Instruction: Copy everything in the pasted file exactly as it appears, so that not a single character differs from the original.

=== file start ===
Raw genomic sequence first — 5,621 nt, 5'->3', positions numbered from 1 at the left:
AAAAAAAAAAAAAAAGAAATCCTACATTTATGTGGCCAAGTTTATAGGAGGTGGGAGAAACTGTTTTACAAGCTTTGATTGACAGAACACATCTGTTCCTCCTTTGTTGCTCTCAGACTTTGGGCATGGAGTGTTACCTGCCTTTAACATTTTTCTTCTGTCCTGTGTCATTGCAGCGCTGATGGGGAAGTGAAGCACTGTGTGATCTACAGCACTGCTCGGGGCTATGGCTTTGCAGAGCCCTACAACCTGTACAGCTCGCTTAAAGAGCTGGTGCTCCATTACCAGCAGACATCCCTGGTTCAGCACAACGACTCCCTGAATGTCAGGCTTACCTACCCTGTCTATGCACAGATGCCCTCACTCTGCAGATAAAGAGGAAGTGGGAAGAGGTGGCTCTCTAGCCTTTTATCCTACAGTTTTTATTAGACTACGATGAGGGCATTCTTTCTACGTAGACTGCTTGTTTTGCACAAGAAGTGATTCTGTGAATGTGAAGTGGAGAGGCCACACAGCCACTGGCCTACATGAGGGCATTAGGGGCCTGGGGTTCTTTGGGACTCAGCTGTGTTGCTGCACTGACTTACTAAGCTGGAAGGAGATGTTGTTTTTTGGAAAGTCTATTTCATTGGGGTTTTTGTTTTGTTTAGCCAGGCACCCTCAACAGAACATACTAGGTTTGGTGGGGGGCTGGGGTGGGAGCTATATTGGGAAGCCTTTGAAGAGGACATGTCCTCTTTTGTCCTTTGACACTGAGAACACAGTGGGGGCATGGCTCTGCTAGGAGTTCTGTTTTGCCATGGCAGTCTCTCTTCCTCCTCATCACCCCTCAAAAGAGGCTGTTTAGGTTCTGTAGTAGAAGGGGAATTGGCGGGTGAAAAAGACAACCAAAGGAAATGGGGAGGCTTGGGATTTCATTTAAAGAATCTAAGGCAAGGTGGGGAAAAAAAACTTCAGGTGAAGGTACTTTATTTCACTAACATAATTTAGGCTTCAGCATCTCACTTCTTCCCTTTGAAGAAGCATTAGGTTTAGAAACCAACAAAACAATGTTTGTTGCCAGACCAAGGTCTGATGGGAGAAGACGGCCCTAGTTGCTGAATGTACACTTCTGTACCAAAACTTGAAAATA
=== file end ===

Raw genomic sequence first — 5,621 nt, 5'->3', positions numbered from 1 at the left:
AAAAAAAAAAAAAAAGAAATCCTACATTTATGTGGCCAAGTTTATAGGAGGTGGGAGAAACTGTTTTACAAGCTTTGATTGACAGAACACATCTGTTCCTCCTTTGTTGCTCTCAGACTTTGGGCATGGAGTGTTACCTGCCTTTAACATTTTTCTTCTGTCCTGTGTCATTGCAGCGCTGATGGGGAAGTGAAGCACTGTGTGATCTACAGCACTGCTCGGGGCTATGGCTTTGCAGAGCCCTACAACCTGTACAGCTCGCTTAAAGAGCTGGTGCTCCATTACCAGCAGACATCCCTGGTTCAGCACAACGACTCCCTGAATGTCAGGCTTACCTACCCTGTCTATGCACAGATGCCCTCACTCTGCAGATAAAGAGGAAGTGGGAAGAGGTGGCTCTCTAGCCTTTTATCCTACAGTTTTTATTAGACTACGATGAGGGCATTCTTTCTACGTAGACTGCTTGTTTTGCACAAGAAGTGATTCTGTGAATGTGAAGTGGAGAGGCCACACAGCCACTGGCCTACATGAGGGCATTAGGGGCCTGGGGTTCTTTGGGACTCAGCTGTGTTGCTGCACTGACTTACTAAGCTGGAAGGAGATGTTGTTTTTTGGAAAGTCTATTTCATTGGGGTTTTTGTTTTGTTTAGCCAGGCACCCTCAACAGAACATACTAGGTTTGGTGGGGGGCTGGGGTGGGAGCTATATTGGGAAGCCTTTGAAGAGGACATGTCCTCTTTTGTCCTTTGACACTGAGAACACAGTGGGGGCATGGCTCTGCTAGGAGTTCTGTTTTGCCATGGCAGTCTCTCTTCCTCCTCATCACCCCTCAAAAGAGGCTGTTTAGGTTCTGTAGTAGAAGGGGAATTGGCGGGTGAAAAAGACAACCAAAGGAAATGGGGAGGCTTGGGATTTCATTTAAAGAATCTAAGGCAAGGTGGGGAAAAAAAACTTCAGGTGAAGGTACTTTATTTCACTAACATAATTTAGGCTTCAGCATCTCACTTCTTCCCTTTGAAGAAGCATTAGGTTTAGAAACCAACAAAACAATGTTTGTTGCCAGACCAAGGTCTGATGGGAGAAGACGGCCCTAGTTGCTGAATGTACACTTCTGTACCAAAACTTGAAAATA